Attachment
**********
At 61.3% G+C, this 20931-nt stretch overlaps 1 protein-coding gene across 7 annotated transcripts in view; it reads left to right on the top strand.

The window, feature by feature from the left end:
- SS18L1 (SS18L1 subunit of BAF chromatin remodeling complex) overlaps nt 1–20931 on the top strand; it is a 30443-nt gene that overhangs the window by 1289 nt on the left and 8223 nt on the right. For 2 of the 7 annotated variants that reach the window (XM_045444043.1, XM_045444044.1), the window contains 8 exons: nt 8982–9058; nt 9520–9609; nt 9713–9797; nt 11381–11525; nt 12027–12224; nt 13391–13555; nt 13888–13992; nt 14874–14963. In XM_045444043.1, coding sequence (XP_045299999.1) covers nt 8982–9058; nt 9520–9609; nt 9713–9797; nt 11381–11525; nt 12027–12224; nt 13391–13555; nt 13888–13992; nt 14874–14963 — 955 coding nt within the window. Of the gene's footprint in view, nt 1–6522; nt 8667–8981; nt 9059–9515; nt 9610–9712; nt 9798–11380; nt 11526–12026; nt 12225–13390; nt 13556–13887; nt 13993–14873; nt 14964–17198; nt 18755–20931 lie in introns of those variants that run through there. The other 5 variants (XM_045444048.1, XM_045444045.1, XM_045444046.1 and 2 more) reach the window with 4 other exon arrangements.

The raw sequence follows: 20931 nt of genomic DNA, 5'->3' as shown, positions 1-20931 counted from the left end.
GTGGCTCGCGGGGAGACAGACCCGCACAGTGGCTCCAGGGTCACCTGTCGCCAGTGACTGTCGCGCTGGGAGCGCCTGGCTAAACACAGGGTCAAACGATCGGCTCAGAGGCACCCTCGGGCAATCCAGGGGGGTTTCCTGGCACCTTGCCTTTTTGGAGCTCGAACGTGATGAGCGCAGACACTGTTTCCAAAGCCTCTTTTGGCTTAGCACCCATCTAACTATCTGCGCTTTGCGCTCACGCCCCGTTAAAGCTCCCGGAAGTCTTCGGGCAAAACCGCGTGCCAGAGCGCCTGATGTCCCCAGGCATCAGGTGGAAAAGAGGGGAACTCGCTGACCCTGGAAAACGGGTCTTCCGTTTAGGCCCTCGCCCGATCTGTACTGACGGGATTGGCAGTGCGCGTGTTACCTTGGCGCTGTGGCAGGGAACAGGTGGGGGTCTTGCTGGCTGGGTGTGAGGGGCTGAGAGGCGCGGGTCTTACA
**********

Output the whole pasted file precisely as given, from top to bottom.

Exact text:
At 61.3% G+C, this 20931-nt stretch overlaps 1 protein-coding gene across 7 annotated transcripts in view; it reads left to right on the top strand.

The window, feature by feature from the left end:
- SS18L1 (SS18L1 subunit of BAF chromatin remodeling complex) overlaps nt 1–20931 on the top strand; it is a 30443-nt gene that overhangs the window by 1289 nt on the left and 8223 nt on the right. For 2 of the 7 annotated variants that reach the window (XM_045444043.1, XM_045444044.1), the window contains 8 exons: nt 8982–9058; nt 9520–9609; nt 9713–9797; nt 11381–11525; nt 12027–12224; nt 13391–13555; nt 13888–13992; nt 14874–14963. In XM_045444043.1, coding sequence (XP_045299999.1) covers nt 8982–9058; nt 9520–9609; nt 9713–9797; nt 11381–11525; nt 12027–12224; nt 13391–13555; nt 13888–13992; nt 14874–14963 — 955 coding nt within the window. Of the gene's footprint in view, nt 1–6522; nt 8667–8981; nt 9059–9515; nt 9610–9712; nt 9798–11380; nt 11526–12026; nt 12225–13390; nt 13556–13887; nt 13993–14873; nt 14964–17198; nt 18755–20931 lie in introns of those variants that run through there. The other 5 variants (XM_045444048.1, XM_045444045.1, XM_045444046.1 and 2 more) reach the window with 4 other exon arrangements.

The raw sequence follows: 20931 nt of genomic DNA, 5'->3' as shown, positions 1-20931 counted from the left end.
GTGGCTCGCGGGGAGACAGACCCGCACAGTGGCTCCAGGGTCACCTGTCGCCAGTGACTGTCGCGCTGGGAGCGCCTGGCTAAACACAGGGTCAAACGATCGGCTCAGAGGCACCCTCGGGCAATCCAGGGGGGTTTCCTGGCACCTTGCCTTTTTGGAGCTCGAACGTGATGAGCGCAGACACTGTTTCCAAAGCCTCTTTTGGCTTAGCACCCATCTAACTATCTGCGCTTTGCGCTCACGCCCCGTTAAAGCTCCCGGAAGTCTTCGGGCAAAACCGCGTGCCAGAGCGCCTGATGTCCCCAGGCATCAGGTGGAAAAGAGGGGAACTCGCTGACCCTGGAAAACGGGTCTTCCGTTTAGGCCCTCGCCCGATCTGTACTGACGGGATTGGCAGTGCGCGTGTTACCTTGGCGCTGTGGCAGGGAACAGGTGGGGGTCTTGCTGGCTGGGTGTGAGGGGCTGAGAGGCGCGGGTCTTACA